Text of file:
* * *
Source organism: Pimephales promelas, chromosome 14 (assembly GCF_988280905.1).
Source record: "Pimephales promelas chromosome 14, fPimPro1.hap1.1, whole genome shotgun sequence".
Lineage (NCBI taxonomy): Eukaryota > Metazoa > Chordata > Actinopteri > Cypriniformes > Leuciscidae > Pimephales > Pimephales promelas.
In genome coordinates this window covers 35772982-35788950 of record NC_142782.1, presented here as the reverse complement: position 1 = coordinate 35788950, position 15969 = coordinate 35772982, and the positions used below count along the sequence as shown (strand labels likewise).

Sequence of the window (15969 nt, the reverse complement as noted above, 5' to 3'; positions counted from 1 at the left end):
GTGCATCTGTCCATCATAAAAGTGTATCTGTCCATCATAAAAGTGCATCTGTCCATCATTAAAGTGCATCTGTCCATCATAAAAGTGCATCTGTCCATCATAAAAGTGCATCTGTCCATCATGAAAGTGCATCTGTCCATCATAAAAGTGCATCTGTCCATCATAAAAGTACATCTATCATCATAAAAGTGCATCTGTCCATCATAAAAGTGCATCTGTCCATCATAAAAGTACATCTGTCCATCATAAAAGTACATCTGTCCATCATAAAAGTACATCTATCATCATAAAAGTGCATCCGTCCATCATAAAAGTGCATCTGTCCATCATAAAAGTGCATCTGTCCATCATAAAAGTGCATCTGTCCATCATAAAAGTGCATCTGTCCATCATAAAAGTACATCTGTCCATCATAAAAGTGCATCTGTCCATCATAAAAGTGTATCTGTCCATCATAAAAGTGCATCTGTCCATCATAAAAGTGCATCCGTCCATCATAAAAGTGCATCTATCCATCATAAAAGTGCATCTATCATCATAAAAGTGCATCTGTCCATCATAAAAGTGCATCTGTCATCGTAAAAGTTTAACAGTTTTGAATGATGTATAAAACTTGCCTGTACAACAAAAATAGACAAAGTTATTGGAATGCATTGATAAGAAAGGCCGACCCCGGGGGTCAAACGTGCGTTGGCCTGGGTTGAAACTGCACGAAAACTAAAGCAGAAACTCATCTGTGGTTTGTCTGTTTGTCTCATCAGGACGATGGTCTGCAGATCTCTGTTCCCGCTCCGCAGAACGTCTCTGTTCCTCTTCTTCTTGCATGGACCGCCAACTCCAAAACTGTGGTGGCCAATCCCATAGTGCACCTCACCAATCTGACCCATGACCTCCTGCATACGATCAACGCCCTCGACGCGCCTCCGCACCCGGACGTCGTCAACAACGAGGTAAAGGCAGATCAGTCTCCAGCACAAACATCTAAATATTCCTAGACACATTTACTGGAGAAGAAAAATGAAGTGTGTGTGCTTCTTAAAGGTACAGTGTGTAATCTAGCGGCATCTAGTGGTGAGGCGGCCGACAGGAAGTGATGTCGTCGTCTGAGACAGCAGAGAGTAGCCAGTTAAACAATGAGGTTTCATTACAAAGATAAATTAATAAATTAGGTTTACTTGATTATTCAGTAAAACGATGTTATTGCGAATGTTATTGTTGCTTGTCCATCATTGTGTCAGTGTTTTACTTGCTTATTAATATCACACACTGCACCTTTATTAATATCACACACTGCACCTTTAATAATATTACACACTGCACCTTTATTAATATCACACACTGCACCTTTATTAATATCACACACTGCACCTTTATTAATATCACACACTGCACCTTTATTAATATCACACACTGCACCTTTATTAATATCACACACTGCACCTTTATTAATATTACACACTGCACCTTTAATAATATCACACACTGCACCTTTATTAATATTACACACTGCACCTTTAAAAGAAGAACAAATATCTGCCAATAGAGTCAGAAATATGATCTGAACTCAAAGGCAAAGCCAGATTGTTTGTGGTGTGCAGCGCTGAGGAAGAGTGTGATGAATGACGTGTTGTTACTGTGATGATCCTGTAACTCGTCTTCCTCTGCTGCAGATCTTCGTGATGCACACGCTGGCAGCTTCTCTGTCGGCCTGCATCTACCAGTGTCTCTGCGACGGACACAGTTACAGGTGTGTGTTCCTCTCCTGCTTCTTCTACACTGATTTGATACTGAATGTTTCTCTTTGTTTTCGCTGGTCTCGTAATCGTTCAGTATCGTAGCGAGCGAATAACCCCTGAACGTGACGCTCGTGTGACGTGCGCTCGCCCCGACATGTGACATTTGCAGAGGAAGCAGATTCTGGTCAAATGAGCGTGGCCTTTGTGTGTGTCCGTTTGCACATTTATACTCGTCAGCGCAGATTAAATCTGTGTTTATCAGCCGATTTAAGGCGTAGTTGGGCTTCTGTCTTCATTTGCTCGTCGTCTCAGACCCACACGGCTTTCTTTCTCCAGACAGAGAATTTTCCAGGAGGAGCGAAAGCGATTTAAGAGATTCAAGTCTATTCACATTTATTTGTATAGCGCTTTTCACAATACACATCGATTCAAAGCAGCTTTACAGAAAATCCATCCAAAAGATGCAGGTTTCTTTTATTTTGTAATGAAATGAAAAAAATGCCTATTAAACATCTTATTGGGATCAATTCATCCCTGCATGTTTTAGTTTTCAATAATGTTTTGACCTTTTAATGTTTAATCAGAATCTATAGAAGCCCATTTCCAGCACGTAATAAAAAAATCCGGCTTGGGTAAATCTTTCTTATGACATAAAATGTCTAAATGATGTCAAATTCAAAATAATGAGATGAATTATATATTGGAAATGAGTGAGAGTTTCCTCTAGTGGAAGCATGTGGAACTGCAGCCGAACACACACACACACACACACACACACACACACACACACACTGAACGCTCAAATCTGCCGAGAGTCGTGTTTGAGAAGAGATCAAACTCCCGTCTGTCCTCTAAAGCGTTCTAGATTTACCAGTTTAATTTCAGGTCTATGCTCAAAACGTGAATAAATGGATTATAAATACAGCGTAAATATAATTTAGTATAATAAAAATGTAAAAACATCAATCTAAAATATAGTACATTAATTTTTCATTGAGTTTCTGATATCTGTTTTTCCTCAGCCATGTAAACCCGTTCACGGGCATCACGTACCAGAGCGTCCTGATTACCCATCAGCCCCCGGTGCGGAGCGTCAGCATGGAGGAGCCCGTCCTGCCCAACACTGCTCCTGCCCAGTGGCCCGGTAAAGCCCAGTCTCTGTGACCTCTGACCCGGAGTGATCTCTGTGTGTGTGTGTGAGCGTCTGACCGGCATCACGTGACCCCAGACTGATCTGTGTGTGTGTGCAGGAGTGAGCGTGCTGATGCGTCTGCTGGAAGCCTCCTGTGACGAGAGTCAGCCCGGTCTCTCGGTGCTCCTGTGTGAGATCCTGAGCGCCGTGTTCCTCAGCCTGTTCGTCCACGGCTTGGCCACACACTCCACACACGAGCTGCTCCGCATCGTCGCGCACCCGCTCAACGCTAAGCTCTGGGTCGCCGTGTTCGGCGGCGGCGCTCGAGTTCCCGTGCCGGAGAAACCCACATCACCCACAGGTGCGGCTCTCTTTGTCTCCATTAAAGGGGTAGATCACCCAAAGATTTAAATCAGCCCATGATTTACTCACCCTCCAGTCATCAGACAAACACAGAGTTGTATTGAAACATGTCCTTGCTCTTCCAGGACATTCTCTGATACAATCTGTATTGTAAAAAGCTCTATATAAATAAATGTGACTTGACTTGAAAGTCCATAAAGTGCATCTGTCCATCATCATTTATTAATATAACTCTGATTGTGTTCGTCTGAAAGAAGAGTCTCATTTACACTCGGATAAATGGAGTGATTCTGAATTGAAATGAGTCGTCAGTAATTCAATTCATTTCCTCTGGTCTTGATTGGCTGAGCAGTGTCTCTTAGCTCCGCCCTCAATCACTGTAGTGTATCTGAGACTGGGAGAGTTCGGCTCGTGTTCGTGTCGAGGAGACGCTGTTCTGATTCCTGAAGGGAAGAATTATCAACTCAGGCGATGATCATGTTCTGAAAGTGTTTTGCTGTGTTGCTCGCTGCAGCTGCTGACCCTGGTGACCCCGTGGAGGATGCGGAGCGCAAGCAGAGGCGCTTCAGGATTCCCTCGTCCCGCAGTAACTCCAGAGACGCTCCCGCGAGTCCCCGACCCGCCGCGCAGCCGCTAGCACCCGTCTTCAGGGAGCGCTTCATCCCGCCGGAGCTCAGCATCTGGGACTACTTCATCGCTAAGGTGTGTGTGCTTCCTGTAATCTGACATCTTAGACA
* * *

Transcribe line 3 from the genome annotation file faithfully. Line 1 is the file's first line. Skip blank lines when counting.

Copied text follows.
Lineage (NCBI taxonomy): Eukaryota > Metazoa > Chordata > Actinopteri > Cypriniformes > Leuciscidae > Pimephales > Pimephales promelas.